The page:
Navy announces details of new strategy for “intelligent autonomous systems”

JUST IN: Navy shares details on new strategy for “intelligent autonomous systems”

MQ-4C Triton

Photo by Northrop Grumman

Following the publication of the Department of the Navy’s Unmanned Campaign Framework earlier this year, the Marine Service recently unveiled a new complementary strategy that focuses on intelligent autonomous systems.

The March Framework – which has an overarching vision of making unmanned systems a trustworthy and sustainable part of the naval forces – emphasized platform capabilities and identified a variety of technologies required for the rapid development and deployment of new systems.

Jason Stack, technical director of the Office of Naval Research, said the Navy’s new complementary science and technology strategy, Intelligent Autonomous Systems, will be key to unlocking the potential of unmanned platforms.

“IAS will be a cornerstone of future maritime power,” he said on July 27th during his speech at the Association for Unmanned Vehicle Systems International’s Unmanned Systems Defense Conference.

IAS is the confluence of autonomy with unmanned systems and artificial intelligence, according to the strategy published in July.

“To prevail in the IAS competition, we have to act quickly and concentrate on the most effective results,” says the strategy. Goals include establishing a smart autonomous vision for the Navy, providing an investment management framework for funding, manpower and infrastructure; and accelerating the development, operationalization and introduction of IAS systems.

The focus areas include skills, people and processes, and partnerships, the document says.

At the most basic level, adding autonomy to an unmanned system makes it adaptable, Stack said.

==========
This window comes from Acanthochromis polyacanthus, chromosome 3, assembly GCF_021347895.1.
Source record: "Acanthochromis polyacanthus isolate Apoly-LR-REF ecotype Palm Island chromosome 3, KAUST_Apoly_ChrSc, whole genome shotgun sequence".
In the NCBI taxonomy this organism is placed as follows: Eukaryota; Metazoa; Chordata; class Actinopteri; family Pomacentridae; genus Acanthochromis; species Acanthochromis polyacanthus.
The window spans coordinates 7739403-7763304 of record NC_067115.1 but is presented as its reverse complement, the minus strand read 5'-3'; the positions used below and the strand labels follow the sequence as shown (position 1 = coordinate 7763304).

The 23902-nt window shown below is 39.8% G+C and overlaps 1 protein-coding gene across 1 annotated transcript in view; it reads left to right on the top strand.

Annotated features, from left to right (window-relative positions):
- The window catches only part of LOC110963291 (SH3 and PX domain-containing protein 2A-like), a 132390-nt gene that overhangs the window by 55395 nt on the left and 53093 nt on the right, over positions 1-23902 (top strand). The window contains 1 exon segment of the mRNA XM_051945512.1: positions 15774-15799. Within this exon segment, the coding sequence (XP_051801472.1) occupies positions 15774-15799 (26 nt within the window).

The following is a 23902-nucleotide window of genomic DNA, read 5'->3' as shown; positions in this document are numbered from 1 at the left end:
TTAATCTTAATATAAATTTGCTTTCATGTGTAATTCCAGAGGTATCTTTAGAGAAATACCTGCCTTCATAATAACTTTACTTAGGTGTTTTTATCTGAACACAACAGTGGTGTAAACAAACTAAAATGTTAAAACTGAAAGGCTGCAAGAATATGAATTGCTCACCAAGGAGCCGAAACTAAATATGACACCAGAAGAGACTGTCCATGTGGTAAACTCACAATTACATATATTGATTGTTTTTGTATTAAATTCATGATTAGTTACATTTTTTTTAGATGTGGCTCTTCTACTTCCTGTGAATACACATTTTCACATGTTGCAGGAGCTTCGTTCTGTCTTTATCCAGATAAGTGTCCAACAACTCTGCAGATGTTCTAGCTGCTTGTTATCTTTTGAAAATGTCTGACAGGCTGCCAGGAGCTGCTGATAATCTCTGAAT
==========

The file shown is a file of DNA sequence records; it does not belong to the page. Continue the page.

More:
“When we make machines smarter, they ultimately get the ability to adapt,” he said. “When we think about what research to do, what to experiment with [concepts of operations], how [we] As a developer community needs to come together and provide more options and alternatives to DoD, what matters is understanding how to make our unmanned systems more adaptable. ”

Systems must be able to adapt to unstructured and unpredictable scenarios at machine speed while feeding in overwhelming amounts of data, he said.

“When you put these three things together and you have machines that can work effectively with people, where the machines can adapt in that way, [then] This is a truly revolutionary issue, a truly revolutionary issue in relation to something the world has never seen before, ”he said. “Precisely because of this … we claim that IAS and these kinds of skills combined with our people will be the cornerstone of future maritime power.”

Stack pointed out that the Navy must “innovate disruptively” on its way forward.

“We need to rediscover our ability to innovate in a highly disruptive way,” he said. “We have gone through history many times where we absolutely excelled at disruptive innovation and it is up to us to rediscover our ability to do so.”

The three attributes of disruptive innovation include early and frequent experimentation, encouraging bottom-up opportunities and technological discovery, and prioritizing action, learning and feedback in processes, he said.

“This is the mantra of the entire Silicon Valley and small and lean startups, so to speak,” he said. “You prioritize measures, learning and feedback beyond planning in order to minimize risks. … One of the main characteristics of disruptive innovation is undressing, learning while you walk. ”

The Pentagon often struggles to strike the right balance when pursuing new systems, Stack noted. “When you think of the old adage of measuring twice and cutting once … in DoD we often measure 10 or 15 times before cutting,” he said.

When building a nuclear reactor for a submarine, this is probably the right approach, he said. On the other hand, a marine or sailor testing a small quadcopter enables a different level of risk management.

“It is up to us to come back and rediscover our ability to make up for this,” he said.

Subjects: Robotics and Autonomous Systems, Navy News

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